The Weekly Oh-So-Serious Link


To read my column in the Emory Wheel this week, click here. It’s pretty exciting — about stripping at universities and stuff.


15 responses »

  1. Good questions about stripping, and baring the female body as response to control and intrusion (Slutwalks, though the moniker could use some tweaking. Why should they be sluts? Because others define them as such? I would change the name to something much more empowering, strong. Like FuckYouWalks).

    I am wondering what the university reaps from this stripping exercise? Who thought it up? Why? Who benefits? Who loses? The guys will love it, the gals will go along to please the guys — that’s my take. Social conditioning. But still. Who in hell designed this hall event and why??!!??

    • Yeah… I’ll be discussing that in a little more depth next week (the how in terms of the event — how did it happen and how was it then dealt with).

      Along the side of my blog you’ll find a link to an article in the Washington Post about SlutWalks. I think it’s an interesting name, but I think the reason why it trumps FuckYouWalks (although I do like that) is because it explicitly says that it doesn’t matter what other people think about how a woman appears; a woman’s clothing does not make any inappropriate action suddenly appropriate. In other words, being slutty (no matter the definition of the word, but in all its cultural relevance) doesn’t make you an acceptable target for rape. Does that make sense? It actually evokes the idea of “being a slut” as a protected and ok appearance.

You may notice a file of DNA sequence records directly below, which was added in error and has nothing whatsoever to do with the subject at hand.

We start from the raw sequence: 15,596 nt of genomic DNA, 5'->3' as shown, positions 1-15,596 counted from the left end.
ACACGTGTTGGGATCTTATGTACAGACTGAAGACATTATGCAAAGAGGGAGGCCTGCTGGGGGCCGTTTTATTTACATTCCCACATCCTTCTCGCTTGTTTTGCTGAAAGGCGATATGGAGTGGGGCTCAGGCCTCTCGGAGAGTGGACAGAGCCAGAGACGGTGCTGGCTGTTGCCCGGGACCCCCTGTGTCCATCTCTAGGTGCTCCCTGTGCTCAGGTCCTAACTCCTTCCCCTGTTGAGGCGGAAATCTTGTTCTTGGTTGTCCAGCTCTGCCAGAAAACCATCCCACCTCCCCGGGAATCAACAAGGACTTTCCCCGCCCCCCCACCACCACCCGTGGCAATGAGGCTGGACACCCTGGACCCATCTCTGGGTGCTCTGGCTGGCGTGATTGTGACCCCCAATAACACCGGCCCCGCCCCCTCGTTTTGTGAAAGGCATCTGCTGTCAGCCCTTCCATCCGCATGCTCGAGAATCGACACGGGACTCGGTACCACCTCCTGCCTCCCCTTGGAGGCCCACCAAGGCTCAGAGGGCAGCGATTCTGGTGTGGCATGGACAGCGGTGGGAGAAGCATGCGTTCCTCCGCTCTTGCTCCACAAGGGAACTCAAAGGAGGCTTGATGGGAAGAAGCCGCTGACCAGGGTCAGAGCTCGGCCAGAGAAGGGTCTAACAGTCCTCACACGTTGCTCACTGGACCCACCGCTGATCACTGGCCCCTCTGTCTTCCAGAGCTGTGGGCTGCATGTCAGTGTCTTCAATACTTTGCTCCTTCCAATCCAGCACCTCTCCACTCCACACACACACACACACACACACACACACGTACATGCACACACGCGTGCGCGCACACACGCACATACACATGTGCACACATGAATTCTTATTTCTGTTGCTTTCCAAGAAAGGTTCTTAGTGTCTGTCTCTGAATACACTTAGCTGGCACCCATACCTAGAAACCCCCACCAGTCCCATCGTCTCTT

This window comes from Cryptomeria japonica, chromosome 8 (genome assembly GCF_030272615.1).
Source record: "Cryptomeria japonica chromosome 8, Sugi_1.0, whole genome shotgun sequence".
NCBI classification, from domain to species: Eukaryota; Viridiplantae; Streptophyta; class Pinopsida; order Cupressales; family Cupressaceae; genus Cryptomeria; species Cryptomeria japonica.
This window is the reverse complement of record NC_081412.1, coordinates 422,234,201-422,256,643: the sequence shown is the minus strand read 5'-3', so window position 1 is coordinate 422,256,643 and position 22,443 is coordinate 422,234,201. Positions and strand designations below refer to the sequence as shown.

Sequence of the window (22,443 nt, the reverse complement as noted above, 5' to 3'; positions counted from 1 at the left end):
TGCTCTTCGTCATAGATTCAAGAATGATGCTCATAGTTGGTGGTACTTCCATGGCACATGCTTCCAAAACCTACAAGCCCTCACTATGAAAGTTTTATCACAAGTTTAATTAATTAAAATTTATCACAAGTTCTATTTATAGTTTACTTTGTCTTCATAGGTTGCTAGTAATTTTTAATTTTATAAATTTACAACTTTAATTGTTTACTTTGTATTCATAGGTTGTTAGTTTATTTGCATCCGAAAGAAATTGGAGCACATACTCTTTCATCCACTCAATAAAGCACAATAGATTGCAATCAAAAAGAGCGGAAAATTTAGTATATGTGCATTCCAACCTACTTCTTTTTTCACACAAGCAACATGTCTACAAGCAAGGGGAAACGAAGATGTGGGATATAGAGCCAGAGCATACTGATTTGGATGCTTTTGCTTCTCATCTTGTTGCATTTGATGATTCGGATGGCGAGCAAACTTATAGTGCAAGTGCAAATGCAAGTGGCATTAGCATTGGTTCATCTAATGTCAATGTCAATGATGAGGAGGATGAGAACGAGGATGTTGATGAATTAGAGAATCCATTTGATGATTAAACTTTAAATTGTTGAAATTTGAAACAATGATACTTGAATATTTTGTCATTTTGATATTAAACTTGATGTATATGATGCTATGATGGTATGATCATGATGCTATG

Plus, I think it functions a little in the realm of word reclamation — as in, sexual promiscuity among women should not be so taboo a topic of conversation.

  2. I totally agree with your hypothesis that so-called sluttiness is not an encouragement for rape. But society is the one doing the defining, not women, per se.

    Patriarchy boxes females into either madonna or whore categories. Why should women cast themselves as “sluts” just because they dress a certain way? It’s just (un)dress, right? I dislike the dichotomies foisted on us by controlling forces.

    • Thank you. I really appreciate that. I’m waiting until I’m not three Guinness’s deep to write a brief response to the comments from residents of the hall I wrote about. The truth is, they’re both defensive responses and ones that indicate a failure to engage critically with the material at hand.

      It’s true that I didn’t attend the event — but it really doesn’t matter. And the argument I’m making is not one they’ve managed to address (Pissant Partisan addresses it below with great eloquence). Instead, they seem to be misinterpreting the argument entirely and that’s too bad.

      Hopefully some of it will also be clarified next week because I’m focusing more on the administration’s role, then, which I believe to be the problem’s root — not actually student’s behavior.

  3. Guys are so creative about getting coeds to take off their clothes…..Hey, it will empower you!
    Can’t wait to see what the next ploy they come up with is….
    Yeah, you can dress anyway you want and it shouldn’t be anyone’s business. But life is as it is.
    How about developing some self confidence – not letting other people use you for their purposes?

    • Well… I’m not sure I don’t think that the removal of clothing can’t be empowering. But I do think that it should not be part of a central event like it was in this case, condoned by a university. In addition, men were also a part of the event — which I actually tried to make clear by using gender neutral terms throughout, but no one seems to have noticed that I actually wasn’t just focusing on women — it’s about anyone being encouraged to take off their clothes to turn someone else on.

      And we’re in agreement on the rest of that ๐Ÿ™‚ Thanks for clicking in.